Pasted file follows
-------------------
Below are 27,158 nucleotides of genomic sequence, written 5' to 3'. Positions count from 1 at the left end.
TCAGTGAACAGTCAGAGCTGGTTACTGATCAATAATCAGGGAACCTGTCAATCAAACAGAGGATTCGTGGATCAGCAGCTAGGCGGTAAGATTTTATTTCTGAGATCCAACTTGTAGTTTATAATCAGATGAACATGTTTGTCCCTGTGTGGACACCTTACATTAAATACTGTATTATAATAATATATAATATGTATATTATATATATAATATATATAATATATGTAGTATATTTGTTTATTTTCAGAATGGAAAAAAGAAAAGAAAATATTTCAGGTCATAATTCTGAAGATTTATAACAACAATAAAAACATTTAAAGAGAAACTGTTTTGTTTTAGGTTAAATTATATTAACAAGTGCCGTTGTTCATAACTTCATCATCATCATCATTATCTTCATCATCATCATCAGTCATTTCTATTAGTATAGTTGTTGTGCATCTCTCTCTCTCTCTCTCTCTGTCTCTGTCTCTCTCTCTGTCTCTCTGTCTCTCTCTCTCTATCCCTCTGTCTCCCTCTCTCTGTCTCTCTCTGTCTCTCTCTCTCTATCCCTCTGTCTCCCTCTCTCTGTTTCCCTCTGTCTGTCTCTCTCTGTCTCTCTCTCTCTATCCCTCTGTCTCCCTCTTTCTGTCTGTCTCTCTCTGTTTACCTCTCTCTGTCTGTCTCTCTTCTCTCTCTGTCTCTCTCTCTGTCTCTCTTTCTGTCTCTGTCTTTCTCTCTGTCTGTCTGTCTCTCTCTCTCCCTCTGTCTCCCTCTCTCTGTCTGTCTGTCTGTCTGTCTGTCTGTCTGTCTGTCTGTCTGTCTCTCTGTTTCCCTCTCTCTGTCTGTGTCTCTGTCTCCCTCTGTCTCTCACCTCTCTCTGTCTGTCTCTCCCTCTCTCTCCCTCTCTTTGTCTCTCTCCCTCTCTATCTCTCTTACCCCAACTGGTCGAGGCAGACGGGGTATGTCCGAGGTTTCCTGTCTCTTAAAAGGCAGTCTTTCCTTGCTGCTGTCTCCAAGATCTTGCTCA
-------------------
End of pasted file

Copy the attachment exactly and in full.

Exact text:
Below are 27,158 nucleotides of genomic sequence, written 5' to 3'. Positions count from 1 at the left end.
TCAGTGAACAGTCAGAGCTGGTTACTGATCAATAATCAGGGAACCTGTCAATCAAACAGAGGATTCGTGGATCAGCAGCTAGGCGGTAAGATTTTATTTCTGAGATCCAACTTGTAGTTTATAATCAGATGAACATGTTTGTCCCTGTGTGGACACCTTACATTAAATACTGTATTATAATAATATATAATATGTATATTATATATATAATATATATAATATATGTAGTATATTTGTTTATTTTCAGAATGGAAAAAAGAAAAGAAAATATTTCAGGTCATAATTCTGAAGATTTATAACAACAATAAAAACATTTAAAGAGAAACTGTTTTGTTTTAGGTTAAATTATATTAACAAGTGCCGTTGTTCATAACTTCATCATCATCATCATTATCTTCATCATCATCATCAGTCATTTCTATTAGTATAGTTGTTGTGCATCTCTCTCTCTCTCTCTCTCTGTCTCTGTCTCTCTCTCTGTCTCTCTGTCTCTCTCTCTCTATCCCTCTGTCTCCCTCTCTCTGTCTCTCTCTGTCTCTCTCTCTCTATCCCTCTGTCTCCCTCTCTCTGTTTCCCTCTGTCTGTCTCTCTCTGTCTCTCTCTCTCTATCCCTCTGTCTCCCTCTTTCTGTCTGTCTCTCTCTGTTTACCTCTCTCTGTCTGTCTCTCTTCTCTCTCTGTCTCTCTCTCTGTCTCTCTTTCTGTCTCTGTCTTTCTCTCTGTCTGTCTGTCTCTCTCTCTCCCTCTGTCTCCCTCTCTCTGTCTGTCTGTCTGTCTGTCTGTCTGTCTGTCTGTCTGTCTGTCTCTCTGTTTCCCTCTCTCTGTCTGTGTCTCTGTCTCCCTCTGTCTCTCACCTCTCTCTGTCTGTCTCTCCCTCTCTCTCCCTCTCTTTGTCTCTCTCCCTCTCTATCTCTCTTACCCCAACTGGTCGAGGCAGACGGGGTATGTCCGAGGTTTCCTGTCTCTTAAAAGGCAGTCTTTCCTTGCTGCTGTCTCCAAGATCTTGCTCA